2. Click Services->Firewall. The page allows creating, editing, and removing firewall rules.
The rule editing and creation process is the same for SNAT and DNAT traffic.
3. Click the + button to start the rule creation process.
The new rule appears below the selected rule on the list.
4. Double-click the fields to edit the settings. An example rule to allow inbound traffic to port 443 on a virtual machine looks like the following:
- Name. HTTPS
- Type. User
- Source. Any
- Destination. Internal IP of the VM serving HTTPS
- Service. tcp:443:any
- Action. Accept
- Enable logging. Checked
5. Click Save Changes above the rules list to save the newly created rule.
Re-order the rule using the up and down buttons above the rules list and control the traffic flow.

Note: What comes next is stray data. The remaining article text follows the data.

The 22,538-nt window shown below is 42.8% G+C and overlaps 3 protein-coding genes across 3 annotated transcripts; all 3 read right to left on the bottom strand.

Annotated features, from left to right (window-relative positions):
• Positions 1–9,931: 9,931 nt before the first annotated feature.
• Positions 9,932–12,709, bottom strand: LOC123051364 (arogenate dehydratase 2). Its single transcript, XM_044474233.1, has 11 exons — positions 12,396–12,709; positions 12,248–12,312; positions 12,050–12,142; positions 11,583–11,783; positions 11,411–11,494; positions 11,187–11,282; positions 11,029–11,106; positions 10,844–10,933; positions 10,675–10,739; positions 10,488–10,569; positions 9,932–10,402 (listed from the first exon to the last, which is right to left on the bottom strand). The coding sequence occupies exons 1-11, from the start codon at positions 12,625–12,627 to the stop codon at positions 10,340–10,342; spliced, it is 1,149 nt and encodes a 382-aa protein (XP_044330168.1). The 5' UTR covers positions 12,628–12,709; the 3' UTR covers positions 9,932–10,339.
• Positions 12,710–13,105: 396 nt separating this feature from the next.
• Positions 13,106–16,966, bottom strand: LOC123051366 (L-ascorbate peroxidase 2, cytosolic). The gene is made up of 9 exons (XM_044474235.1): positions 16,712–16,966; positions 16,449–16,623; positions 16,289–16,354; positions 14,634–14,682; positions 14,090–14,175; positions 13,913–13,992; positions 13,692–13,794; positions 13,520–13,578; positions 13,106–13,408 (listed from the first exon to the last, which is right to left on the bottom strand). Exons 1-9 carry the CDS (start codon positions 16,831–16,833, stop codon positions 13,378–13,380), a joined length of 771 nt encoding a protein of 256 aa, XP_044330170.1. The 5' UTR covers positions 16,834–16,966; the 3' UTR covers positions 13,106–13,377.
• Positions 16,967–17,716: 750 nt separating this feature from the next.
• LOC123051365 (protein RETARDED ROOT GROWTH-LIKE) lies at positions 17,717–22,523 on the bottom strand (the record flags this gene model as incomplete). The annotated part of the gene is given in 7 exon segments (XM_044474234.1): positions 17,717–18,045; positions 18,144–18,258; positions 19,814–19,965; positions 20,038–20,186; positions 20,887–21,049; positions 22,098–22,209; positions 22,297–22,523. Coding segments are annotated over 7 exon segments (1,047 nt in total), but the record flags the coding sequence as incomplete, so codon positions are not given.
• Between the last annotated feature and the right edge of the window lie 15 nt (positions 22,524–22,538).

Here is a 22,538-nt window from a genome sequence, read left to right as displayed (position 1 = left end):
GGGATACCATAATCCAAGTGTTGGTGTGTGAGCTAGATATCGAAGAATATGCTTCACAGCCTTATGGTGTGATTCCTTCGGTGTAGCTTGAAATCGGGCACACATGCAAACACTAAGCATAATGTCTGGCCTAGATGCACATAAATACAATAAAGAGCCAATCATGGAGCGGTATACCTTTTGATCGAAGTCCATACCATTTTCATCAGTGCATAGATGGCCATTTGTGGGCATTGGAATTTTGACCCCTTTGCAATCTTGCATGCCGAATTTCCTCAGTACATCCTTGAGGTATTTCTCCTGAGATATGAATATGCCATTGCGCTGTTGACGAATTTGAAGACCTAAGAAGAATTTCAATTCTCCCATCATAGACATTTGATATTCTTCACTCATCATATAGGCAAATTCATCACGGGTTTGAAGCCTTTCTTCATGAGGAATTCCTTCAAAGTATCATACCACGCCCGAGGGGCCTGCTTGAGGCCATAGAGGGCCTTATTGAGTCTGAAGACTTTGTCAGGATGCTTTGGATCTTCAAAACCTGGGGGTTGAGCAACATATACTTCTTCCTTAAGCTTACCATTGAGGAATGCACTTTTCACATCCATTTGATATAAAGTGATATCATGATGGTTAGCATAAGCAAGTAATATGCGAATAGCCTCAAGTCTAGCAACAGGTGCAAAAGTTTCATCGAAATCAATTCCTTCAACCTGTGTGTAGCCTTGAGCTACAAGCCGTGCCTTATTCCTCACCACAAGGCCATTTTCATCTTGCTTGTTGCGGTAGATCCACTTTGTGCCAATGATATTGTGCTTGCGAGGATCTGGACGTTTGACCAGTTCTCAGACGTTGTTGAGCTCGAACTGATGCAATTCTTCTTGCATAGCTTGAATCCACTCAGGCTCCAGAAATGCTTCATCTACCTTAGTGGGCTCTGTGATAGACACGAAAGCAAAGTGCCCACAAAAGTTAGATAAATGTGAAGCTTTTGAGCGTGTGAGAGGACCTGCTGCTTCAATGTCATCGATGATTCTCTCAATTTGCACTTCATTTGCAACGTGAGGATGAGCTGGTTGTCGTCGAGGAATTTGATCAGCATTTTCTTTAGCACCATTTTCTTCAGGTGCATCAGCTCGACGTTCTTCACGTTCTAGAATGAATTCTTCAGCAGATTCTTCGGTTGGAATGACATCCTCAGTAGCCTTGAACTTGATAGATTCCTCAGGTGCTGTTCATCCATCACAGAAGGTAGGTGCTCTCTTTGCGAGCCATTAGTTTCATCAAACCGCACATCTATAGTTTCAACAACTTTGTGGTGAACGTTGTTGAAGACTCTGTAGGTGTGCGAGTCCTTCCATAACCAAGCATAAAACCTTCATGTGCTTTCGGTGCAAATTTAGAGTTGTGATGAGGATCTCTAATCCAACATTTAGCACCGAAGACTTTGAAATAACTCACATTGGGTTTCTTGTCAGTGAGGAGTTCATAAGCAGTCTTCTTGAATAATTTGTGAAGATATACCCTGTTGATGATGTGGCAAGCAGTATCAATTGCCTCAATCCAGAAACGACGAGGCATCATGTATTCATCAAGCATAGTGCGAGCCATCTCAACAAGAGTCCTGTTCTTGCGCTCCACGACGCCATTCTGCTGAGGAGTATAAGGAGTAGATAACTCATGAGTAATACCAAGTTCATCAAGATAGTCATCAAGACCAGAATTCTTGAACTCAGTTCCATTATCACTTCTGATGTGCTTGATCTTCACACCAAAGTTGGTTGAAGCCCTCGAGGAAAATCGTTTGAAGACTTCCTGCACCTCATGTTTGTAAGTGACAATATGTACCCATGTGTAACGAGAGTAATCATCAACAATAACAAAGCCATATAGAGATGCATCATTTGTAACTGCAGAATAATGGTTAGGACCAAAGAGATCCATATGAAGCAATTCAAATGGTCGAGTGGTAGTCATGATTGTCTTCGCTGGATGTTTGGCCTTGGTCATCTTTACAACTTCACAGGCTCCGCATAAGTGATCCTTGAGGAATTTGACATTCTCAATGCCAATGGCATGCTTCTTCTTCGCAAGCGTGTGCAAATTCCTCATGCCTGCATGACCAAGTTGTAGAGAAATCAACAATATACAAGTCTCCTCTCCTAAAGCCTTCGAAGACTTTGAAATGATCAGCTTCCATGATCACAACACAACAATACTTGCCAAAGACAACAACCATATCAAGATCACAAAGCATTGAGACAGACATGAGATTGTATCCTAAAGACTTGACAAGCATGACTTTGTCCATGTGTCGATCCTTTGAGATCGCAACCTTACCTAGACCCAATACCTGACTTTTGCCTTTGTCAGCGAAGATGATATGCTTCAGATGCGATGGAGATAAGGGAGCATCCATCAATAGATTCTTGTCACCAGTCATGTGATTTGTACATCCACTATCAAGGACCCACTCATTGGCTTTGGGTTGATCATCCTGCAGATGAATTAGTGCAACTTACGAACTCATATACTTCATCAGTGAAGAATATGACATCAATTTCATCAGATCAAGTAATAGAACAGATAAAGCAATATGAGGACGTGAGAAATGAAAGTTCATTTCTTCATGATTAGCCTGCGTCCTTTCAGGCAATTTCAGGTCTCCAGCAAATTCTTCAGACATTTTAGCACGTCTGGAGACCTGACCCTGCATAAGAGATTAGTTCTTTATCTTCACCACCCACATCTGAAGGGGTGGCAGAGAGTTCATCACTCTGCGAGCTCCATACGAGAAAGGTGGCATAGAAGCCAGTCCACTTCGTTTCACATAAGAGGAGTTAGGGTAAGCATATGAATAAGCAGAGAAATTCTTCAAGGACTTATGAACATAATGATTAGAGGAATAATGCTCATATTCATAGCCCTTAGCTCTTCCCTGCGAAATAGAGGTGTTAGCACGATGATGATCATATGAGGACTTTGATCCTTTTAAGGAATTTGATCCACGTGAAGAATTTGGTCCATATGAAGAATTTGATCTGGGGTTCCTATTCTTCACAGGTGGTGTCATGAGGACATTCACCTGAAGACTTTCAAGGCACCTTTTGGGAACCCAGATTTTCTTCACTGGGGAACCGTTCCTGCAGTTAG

Virtual Machine Creation and Management with Cloud Director
In Cloud Director, virtual machines link into collections called vApps. While it is possible to configure a VM without a vApp, a vApp provides additional functionalities.
For example, you can configure your networks so VMs can communicate with each other but not with other collections of virtual machines. vApps are easy to duplicate, which is convenient if you have a collection of VMs that you always deploy together.
Creating a vApp
To access the vApp screen, click the Applications section in the top navigation bar. The page automatically lands on the Virtual Applications tab. Follow the steps below to create a new vApp.
1. Open the New dropdown menu and choose New vApp.
A new page opens for vApp creation.
2. Select the target virtual data center from the list and click Next to proceed.
3. The New vApp page allows adding the vApp configuration and details:
- Name. A descriptive name for the vApp.
- Description (optional). An optional descriptive text for the vApp.